Spaying or neutering your pets does not only stop unwanted pregnancies but can have health benefits for your pets too! It is also an important decision in helping to control the population of homeless pets. Millions of cats and dogs are euthanized worldwide each year due to shelters being too full and people buying pets rather than rehoming them. In order to combat this animal shelters will neuter or spay pets before they are rehomed in order to stop adding to the ever growing population of unwanted pets.
Spaying and neutering your pets can enable them to have a longer, healthy life. Spaying can reduce the risk of your female pets developing mammary tumours and ovary diseases! If spayed before their first heat the risk of your dog developing mammary tumours drops to 0.05%. In dogs roughly 50% of mammary tumours are cancerous and in cats this figure is 90% which tells us just how important spaying is.
Spaying can also stop your dogs developing a serious condition called Pyometra which affects the uterus. This can make your pet extremely ill and may even cause the death of your beloved pet.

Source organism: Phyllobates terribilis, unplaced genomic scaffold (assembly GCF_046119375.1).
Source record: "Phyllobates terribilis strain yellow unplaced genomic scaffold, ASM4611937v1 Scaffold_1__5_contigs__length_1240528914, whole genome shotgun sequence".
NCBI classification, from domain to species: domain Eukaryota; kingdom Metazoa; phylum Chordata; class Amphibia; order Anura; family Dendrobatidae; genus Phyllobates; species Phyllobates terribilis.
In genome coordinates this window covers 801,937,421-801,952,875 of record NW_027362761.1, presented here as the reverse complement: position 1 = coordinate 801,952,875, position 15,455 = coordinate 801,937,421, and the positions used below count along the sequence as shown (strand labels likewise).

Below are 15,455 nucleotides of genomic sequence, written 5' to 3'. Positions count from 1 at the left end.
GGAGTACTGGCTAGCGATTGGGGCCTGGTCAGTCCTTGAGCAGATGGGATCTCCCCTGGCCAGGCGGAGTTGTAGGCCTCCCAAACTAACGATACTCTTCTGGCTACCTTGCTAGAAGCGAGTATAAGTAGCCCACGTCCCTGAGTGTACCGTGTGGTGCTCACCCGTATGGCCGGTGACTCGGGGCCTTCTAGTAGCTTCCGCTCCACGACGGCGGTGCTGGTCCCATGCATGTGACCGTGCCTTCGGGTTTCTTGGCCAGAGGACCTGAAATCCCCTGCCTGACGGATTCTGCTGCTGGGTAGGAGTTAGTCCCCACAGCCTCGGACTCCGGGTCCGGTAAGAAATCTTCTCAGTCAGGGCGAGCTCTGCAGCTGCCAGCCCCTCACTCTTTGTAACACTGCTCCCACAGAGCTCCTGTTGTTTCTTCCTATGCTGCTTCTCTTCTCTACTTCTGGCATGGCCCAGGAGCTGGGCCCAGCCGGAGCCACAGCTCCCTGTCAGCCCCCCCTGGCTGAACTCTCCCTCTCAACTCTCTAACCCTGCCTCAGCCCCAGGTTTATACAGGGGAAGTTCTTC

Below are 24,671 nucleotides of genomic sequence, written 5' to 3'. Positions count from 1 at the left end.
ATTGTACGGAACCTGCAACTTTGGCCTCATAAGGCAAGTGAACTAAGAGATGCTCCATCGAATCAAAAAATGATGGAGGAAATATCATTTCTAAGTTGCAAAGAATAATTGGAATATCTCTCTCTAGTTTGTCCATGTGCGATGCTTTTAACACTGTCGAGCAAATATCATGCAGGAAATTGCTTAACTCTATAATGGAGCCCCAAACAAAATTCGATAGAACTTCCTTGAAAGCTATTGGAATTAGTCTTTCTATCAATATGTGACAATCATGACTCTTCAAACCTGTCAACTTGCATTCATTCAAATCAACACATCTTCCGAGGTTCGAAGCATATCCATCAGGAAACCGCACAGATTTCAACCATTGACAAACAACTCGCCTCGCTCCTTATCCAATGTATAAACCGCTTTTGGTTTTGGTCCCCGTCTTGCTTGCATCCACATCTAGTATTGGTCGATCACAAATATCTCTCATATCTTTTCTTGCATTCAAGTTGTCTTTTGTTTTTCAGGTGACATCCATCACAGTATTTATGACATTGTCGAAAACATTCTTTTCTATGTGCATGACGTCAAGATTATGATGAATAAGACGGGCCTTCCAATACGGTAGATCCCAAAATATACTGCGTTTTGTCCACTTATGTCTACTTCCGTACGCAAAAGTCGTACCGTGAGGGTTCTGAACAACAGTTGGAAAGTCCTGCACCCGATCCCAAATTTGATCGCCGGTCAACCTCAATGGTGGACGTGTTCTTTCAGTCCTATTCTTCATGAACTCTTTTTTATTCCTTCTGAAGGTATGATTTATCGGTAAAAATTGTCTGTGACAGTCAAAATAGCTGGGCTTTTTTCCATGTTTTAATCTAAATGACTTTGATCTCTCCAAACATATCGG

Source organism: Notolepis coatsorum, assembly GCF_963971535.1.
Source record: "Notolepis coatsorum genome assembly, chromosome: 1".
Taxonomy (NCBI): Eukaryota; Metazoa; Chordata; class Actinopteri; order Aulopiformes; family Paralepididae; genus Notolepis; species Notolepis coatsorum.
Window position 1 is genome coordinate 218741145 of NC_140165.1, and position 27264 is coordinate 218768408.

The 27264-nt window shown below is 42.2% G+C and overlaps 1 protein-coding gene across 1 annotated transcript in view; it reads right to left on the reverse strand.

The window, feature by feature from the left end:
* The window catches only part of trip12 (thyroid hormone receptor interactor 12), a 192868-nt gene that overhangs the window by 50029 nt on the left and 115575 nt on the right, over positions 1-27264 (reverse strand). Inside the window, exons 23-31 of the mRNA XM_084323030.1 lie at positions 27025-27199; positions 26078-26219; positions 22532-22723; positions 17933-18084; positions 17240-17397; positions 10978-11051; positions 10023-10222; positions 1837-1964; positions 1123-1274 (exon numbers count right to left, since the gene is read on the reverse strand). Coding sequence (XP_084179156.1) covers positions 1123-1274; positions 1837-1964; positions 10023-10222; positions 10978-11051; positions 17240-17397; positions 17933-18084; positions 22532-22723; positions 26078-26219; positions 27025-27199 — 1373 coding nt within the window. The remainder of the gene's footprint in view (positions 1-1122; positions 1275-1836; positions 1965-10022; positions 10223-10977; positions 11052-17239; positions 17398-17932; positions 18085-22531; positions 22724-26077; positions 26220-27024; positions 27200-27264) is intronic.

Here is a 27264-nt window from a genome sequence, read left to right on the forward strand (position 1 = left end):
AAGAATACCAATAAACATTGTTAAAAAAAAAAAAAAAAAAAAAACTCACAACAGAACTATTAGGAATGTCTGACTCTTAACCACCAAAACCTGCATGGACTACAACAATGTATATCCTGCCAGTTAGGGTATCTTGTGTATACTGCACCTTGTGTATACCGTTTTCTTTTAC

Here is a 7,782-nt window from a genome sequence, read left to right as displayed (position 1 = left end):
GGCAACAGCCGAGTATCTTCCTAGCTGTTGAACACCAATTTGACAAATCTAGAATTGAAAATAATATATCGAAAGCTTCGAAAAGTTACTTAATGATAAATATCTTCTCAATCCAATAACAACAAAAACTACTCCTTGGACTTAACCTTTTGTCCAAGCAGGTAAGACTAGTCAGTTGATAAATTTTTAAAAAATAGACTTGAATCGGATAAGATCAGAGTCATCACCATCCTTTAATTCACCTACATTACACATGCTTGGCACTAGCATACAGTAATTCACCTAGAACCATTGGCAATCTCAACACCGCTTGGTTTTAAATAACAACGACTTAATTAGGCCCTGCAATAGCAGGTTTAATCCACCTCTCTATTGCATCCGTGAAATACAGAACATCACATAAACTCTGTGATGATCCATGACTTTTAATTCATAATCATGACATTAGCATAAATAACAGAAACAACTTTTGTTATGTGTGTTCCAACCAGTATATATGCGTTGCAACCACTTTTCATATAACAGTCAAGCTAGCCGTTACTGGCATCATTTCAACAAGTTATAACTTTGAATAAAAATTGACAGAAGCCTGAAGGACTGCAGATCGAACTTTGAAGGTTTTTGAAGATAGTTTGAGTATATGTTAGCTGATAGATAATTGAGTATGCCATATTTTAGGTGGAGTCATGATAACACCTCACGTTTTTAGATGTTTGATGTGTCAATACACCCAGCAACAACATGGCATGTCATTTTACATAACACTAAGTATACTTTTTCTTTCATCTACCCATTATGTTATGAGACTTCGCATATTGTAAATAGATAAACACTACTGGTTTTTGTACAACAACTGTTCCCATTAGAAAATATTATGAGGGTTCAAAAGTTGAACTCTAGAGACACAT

Pets that are spayed will not go into heat. This will reduce your pet’s mood swings, stop them from attracting males and will save your furniture from the bloody discharge; saving both you and your pet from a lot of stress. As well as protecting from pregnancy and thus life-threatening conditions such as eclampsia, spraying will also stop your pets suffering false pregnancies where they believe they are pregnant. Signs of false pregnancies are nesting, their stomach increasing in size and milk production.
Male pets can benefit medically too! By having your pet neutered you are preventing them from developing testicular cancer and some prostate problems. By neutering your cat you are also helping to prevent them catch diseases such as feline immunodeficiency virus (FIV).
Male dogs and cats may also show signs of improved behaviour after being neutered. Dogs are less likely to run away in search of a female companion, so no more worrying about them digging their way out of the garden looking for fun! Male dogs are also less likely to mark territory, mount other dogs/humans/objects and may see lower levels of aggression. Male cats are less likely to fight with other cats which can lead to terrible infections and injuries and like with dogs; they are less likely to mark their territory or stray too far from home.
Do bare in mind, however, that neutering is not a quick fix for all behavioural problems. It will lower testosterone but it will not fix habitual or earned behaviours.